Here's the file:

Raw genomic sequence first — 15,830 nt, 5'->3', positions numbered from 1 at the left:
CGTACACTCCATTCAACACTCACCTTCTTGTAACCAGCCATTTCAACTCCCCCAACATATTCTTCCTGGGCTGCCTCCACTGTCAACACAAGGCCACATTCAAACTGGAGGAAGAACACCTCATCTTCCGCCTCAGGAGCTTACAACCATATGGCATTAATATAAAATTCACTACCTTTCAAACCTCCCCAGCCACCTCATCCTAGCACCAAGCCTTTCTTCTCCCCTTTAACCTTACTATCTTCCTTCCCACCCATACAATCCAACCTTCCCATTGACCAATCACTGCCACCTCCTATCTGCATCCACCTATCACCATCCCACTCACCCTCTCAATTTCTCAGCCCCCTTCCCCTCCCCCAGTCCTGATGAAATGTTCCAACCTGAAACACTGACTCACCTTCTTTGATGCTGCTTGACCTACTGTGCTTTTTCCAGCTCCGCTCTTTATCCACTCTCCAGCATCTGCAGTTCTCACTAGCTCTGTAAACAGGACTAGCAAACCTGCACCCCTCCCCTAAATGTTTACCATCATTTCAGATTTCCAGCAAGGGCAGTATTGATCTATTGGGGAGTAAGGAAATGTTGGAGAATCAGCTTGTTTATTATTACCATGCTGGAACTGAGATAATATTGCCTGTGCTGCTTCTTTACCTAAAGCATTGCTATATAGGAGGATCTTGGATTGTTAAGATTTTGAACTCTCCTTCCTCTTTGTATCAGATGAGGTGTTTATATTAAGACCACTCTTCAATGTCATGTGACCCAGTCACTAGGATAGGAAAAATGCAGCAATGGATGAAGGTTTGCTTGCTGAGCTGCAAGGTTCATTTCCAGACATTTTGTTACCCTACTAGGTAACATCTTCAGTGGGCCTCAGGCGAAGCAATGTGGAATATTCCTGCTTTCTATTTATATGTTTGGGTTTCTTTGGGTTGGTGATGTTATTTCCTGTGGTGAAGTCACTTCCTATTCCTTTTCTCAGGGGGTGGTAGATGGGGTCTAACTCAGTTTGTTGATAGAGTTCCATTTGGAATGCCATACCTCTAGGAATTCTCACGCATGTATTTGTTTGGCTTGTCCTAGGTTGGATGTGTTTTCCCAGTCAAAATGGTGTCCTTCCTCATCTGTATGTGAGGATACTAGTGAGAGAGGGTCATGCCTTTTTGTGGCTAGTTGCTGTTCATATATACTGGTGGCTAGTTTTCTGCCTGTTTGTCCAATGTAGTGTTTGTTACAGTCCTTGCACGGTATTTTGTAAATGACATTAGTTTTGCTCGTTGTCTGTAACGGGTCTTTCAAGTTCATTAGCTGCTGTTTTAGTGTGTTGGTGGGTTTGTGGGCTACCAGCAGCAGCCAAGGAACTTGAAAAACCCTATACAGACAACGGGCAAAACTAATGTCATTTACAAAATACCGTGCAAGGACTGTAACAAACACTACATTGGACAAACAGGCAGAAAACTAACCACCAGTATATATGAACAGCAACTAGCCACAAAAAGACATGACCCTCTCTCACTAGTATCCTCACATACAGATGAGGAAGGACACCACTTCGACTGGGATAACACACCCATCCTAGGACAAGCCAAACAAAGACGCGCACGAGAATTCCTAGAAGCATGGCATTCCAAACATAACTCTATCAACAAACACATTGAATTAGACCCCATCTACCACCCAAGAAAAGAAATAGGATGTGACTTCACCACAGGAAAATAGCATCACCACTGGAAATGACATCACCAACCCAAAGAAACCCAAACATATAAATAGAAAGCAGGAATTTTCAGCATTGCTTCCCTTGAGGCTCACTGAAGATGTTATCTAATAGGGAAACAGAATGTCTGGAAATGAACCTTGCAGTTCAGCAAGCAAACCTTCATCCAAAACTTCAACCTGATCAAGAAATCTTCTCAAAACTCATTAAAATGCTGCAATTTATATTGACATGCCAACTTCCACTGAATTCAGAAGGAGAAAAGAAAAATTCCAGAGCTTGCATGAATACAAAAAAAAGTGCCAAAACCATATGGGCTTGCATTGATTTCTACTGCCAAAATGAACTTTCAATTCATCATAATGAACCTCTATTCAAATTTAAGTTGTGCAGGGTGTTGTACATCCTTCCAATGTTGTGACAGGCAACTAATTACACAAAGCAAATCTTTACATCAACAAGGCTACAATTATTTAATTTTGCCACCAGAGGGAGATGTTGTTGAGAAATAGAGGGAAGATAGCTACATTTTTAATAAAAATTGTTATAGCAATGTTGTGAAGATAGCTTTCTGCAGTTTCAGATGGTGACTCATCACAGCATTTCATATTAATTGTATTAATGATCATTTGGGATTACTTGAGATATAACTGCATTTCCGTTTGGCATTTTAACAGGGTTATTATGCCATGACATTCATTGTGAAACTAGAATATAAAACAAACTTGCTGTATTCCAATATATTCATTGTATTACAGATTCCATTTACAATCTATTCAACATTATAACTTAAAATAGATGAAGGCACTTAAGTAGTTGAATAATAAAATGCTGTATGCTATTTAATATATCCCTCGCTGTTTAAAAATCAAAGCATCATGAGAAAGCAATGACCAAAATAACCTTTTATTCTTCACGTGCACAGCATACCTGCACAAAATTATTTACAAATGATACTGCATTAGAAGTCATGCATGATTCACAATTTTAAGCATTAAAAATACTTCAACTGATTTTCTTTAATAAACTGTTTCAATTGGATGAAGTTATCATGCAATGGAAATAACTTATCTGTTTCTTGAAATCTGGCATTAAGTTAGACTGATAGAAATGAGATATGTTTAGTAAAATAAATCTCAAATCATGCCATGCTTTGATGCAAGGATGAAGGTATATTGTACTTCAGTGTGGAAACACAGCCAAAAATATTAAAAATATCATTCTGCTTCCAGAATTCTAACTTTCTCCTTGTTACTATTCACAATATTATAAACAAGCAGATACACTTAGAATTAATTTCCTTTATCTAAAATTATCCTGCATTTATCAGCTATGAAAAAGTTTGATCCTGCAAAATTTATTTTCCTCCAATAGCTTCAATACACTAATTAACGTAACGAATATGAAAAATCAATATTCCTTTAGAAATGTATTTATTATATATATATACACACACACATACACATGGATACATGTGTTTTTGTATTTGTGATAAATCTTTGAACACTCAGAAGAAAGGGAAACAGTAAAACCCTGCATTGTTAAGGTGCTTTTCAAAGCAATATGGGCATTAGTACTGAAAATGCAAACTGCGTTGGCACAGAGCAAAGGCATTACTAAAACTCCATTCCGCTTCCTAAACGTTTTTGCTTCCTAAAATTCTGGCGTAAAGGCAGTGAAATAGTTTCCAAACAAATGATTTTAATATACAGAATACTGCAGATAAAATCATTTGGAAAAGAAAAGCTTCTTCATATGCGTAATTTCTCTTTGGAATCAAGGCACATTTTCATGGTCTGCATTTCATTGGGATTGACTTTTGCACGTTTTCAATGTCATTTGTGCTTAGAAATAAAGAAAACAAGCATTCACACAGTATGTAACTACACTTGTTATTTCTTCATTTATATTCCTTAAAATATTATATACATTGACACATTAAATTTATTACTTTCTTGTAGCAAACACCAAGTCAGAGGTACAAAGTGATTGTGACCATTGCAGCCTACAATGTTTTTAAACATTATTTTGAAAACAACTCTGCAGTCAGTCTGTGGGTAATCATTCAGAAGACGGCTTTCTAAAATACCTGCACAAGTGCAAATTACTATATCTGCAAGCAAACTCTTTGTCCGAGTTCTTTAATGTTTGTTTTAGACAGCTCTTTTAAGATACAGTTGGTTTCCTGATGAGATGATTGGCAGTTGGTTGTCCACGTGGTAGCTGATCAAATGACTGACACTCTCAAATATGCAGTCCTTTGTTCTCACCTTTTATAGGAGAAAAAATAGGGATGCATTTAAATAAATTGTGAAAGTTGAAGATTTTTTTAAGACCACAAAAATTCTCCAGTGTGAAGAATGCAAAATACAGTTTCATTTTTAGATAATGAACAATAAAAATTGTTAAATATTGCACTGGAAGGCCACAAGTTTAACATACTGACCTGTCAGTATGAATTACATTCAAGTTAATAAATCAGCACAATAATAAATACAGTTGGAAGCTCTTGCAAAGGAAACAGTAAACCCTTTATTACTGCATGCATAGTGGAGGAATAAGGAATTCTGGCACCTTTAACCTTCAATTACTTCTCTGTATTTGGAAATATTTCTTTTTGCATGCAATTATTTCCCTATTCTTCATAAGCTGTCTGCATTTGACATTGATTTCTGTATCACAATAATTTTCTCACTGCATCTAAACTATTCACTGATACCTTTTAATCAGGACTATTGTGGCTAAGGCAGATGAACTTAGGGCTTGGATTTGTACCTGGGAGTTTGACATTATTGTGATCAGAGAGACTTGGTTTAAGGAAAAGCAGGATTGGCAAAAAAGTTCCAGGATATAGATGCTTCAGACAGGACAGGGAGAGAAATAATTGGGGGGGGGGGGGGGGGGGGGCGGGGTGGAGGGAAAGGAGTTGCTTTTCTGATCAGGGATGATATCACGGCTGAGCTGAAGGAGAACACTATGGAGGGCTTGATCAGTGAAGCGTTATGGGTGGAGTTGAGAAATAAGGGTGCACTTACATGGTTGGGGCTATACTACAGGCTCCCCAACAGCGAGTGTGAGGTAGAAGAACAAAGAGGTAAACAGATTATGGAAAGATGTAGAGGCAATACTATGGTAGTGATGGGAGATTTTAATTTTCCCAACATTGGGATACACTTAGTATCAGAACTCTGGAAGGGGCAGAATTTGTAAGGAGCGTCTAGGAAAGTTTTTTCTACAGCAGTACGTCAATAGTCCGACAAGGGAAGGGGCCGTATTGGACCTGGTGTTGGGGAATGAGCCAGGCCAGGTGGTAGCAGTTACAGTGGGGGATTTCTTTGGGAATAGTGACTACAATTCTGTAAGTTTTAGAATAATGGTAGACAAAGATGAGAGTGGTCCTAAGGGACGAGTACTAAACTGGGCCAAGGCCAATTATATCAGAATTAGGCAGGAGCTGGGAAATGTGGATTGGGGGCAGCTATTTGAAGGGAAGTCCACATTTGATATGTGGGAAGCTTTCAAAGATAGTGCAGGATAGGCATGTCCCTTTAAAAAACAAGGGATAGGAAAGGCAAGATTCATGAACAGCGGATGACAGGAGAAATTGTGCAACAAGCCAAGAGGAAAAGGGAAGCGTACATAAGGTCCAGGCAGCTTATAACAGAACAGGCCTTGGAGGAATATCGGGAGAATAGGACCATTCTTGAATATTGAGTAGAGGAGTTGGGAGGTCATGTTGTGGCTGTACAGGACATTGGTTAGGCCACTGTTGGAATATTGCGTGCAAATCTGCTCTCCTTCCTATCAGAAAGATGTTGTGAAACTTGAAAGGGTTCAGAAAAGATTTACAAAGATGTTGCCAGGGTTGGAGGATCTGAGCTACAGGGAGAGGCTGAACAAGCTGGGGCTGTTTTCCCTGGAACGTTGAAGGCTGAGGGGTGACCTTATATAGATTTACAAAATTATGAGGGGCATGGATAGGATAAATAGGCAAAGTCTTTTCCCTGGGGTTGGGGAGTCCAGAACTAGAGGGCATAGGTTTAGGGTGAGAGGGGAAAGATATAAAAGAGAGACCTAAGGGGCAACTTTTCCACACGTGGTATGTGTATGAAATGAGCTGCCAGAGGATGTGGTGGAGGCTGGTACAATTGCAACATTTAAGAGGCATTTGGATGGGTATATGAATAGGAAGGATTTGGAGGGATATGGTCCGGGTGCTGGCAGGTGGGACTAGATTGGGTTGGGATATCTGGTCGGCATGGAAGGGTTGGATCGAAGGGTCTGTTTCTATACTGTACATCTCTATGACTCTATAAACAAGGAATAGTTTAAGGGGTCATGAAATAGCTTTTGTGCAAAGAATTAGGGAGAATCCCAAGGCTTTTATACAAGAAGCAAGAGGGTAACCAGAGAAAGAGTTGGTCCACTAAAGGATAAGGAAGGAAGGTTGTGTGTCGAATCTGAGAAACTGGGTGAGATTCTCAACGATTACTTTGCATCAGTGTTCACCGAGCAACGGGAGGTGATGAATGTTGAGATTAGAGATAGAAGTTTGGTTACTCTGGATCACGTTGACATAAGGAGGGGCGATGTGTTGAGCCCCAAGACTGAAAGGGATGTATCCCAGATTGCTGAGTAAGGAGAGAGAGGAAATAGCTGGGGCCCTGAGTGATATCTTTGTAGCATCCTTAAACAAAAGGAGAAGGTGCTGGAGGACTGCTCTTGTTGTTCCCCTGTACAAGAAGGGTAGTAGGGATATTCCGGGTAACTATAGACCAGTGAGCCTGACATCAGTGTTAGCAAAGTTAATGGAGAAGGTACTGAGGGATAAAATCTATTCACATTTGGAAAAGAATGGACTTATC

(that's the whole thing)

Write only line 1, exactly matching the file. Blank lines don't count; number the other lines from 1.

Raw genomic sequence first — 15,830 nt, 5'->3', positions numbered from 1 at the left: